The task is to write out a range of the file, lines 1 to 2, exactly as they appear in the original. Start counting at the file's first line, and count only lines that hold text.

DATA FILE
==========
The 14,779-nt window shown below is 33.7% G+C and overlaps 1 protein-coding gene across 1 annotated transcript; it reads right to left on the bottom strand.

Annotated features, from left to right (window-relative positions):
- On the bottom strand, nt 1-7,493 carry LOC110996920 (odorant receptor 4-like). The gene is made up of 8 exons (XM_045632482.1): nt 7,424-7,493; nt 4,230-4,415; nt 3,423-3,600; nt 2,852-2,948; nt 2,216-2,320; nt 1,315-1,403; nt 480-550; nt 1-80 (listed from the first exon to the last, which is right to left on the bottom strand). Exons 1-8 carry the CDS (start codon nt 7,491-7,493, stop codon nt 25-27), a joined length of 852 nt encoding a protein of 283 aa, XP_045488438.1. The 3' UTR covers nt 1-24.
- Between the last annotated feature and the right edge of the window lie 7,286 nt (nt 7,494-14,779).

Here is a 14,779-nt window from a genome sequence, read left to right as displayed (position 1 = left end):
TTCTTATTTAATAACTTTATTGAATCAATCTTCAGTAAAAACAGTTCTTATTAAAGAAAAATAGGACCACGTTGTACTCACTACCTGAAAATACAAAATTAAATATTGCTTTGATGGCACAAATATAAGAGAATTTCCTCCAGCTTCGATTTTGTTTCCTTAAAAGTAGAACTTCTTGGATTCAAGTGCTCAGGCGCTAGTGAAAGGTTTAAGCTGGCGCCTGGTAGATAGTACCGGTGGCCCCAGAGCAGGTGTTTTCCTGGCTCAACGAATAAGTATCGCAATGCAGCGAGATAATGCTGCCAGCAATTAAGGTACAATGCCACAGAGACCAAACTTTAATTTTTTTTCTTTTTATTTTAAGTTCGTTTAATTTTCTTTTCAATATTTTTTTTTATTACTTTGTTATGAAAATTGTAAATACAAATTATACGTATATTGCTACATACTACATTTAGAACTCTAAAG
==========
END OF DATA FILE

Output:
The 14,779-nt window shown below is 33.7% G+C and overlaps 1 protein-coding gene across 1 annotated transcript; it reads right to left on the bottom strand.

Annotated features, from left to right (window-relative positions):